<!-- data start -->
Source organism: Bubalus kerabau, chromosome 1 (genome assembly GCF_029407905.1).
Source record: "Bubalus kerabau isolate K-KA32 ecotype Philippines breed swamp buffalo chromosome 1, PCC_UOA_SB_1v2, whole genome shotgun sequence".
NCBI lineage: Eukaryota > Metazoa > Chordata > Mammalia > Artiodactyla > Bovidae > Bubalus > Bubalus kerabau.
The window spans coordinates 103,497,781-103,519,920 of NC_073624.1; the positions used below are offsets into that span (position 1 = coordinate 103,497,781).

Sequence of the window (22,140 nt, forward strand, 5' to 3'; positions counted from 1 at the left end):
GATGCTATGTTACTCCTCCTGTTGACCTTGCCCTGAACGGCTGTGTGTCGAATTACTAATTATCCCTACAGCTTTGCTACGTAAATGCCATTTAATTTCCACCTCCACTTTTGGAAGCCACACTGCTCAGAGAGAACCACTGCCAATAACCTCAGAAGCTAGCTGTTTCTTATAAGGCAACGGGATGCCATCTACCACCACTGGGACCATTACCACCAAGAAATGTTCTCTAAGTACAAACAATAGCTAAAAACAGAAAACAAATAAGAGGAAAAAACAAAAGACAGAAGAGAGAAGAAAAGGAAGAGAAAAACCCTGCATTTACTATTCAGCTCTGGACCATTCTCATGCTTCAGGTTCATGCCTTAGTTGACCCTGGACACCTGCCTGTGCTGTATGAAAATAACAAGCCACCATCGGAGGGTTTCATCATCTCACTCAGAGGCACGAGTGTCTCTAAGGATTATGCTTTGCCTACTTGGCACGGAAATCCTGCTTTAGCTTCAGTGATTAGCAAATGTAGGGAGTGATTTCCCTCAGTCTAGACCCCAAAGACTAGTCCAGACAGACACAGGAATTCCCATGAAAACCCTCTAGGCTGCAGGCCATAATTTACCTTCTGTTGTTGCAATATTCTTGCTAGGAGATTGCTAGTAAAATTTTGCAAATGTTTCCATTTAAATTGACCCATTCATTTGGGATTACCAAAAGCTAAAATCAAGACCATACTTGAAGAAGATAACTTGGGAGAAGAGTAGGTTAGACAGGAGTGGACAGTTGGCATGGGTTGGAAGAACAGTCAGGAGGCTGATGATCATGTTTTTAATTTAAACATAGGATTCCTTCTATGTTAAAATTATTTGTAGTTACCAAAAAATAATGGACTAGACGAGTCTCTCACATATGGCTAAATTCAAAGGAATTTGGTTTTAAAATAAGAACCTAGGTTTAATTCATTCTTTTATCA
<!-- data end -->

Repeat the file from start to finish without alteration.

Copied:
Source organism: Bubalus kerabau, chromosome 1 (genome assembly GCF_029407905.1).
Source record: "Bubalus kerabau isolate K-KA32 ecotype Philippines breed swamp buffalo chromosome 1, PCC_UOA_SB_1v2, whole genome shotgun sequence".
NCBI lineage: Eukaryota > Metazoa > Chordata > Mammalia > Artiodactyla > Bovidae > Bubalus > Bubalus kerabau.
The window spans coordinates 103,497,781-103,519,920 of NC_073624.1; the positions used below are offsets into that span (position 1 = coordinate 103,497,781).

Sequence of the window (22,140 nt, forward strand, 5' to 3'; positions counted from 1 at the left end):
GATGCTATGTTACTCCTCCTGTTGACCTTGCCCTGAACGGCTGTGTGTCGAATTACTAATTATCCCTACAGCTTTGCTACGTAAATGCCATTTAATTTCCACCTCCACTTTTGGAAGCCACACTGCTCAGAGAGAACCACTGCCAATAACCTCAGAAGCTAGCTGTTTCTTATAAGGCAACGGGATGCCATCTACCACCACTGGGACCATTACCACCAAGAAATGTTCTCTAAGTACAAACAATAGCTAAAAACAGAAAACAAATAAGAGGAAAAAACAAAAGACAGAAGAGAGAAGAAAAGGAAGAGAAAAACCCTGCATTTACTATTCAGCTCTGGACCATTCTCATGCTTCAGGTTCATGCCTTAGTTGACCCTGGACACCTGCCTGTGCTGTATGAAAATAACAAGCCACCATCGGAGGGTTTCATCATCTCACTCAGAGGCACGAGTGTCTCTAAGGATTATGCTTTGCCTACTTGGCACGGAAATCCTGCTTTAGCTTCAGTGATTAGCAAATGTAGGGAGTGATTTCCCTCAGTCTAGACCCCAAAGACTAGTCCAGACAGACACAGGAATTCCCATGAAAACCCTCTAGGCTGCAGGCCATAATTTACCTTCTGTTGTTGCAATATTCTTGCTAGGAGATTGCTAGTAAAATTTTGCAAATGTTTCCATTTAAATTGACCCATTCATTTGGGATTACCAAAAGCTAAAATCAAGACCATACTTGAAGAAGATAACTTGGGAGAAGAGTAGGTTAGACAGGAGTGGACAGTTGGCATGGGTTGGAAGAACAGTCAGGAGGCTGATGATCATGTTTTTAATTTAAACATAGGATTCCTTCTATGTTAAAATTATTTGTAGTTACCAAAAAATAATGGACTAGACGAGTCTCTCACATATGGCTAAATTCAAAGGAATTTGGTTTTAAAATAAGAACCTAGGTTTAATTCATTCTTTTATCA